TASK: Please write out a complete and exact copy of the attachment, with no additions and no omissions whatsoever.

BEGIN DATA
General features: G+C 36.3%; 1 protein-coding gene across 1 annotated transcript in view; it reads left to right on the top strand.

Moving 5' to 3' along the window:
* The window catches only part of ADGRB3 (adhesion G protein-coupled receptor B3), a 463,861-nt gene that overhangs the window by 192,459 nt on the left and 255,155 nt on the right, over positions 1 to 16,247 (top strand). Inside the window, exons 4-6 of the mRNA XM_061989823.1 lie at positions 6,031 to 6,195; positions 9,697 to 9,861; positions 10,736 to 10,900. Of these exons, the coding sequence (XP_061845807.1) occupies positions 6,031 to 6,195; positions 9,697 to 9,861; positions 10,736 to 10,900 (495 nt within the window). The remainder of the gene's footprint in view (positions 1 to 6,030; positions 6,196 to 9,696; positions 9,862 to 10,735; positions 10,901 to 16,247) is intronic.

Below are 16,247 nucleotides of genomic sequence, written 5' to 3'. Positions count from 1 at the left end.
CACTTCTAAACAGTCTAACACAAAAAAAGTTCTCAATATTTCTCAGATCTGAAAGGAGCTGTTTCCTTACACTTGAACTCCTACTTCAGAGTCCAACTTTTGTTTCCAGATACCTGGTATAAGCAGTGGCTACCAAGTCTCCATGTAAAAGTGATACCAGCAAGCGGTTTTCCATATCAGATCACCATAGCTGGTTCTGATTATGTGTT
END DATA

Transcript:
General features: G+C 36.3%; 1 protein-coding gene across 1 annotated transcript in view; it reads left to right on the top strand.

Moving 5' to 3' along the window:
* The window catches only part of ADGRB3 (adhesion G protein-coupled receptor B3), a 463,861-nt gene that overhangs the window by 192,459 nt on the left and 255,155 nt on the right, over positions 1 to 16,247 (top strand). Inside the window, exons 4-6 of the mRNA XM_061989823.1 lie at positions 6,031 to 6,195; positions 9,697 to 9,861; positions 10,736 to 10,900. Of these exons, the coding sequence (XP_061845807.1) occupies positions 6,031 to 6,195; positions 9,697 to 9,861; positions 10,736 to 10,900 (495 nt within the window). The remainder of the gene's footprint in view (positions 1 to 6,030; positions 6,196 to 9,696; positions 9,862 to 10,735; positions 10,901 to 16,247) is intronic.

Below are 16,247 nucleotides of genomic sequence, written 5' to 3'. Positions count from 1 at the left end.
CACTTCTAAACAGTCTAACACAAAAAAAGTTCTCAATATTTCTCAGATCTGAAAGGAGCTGTTTCCTTACACTTGAACTCCTACTTCAGAGTCCAACTTTTGTTTCCAGATACCTGGTATAAGCAGTGGCTACCAAGTCTCCATGTAAAAGTGATACCAGCAAGCGGTTTTCCATATCAGATCACCATAGCTGGTTCTGATTATGTGTT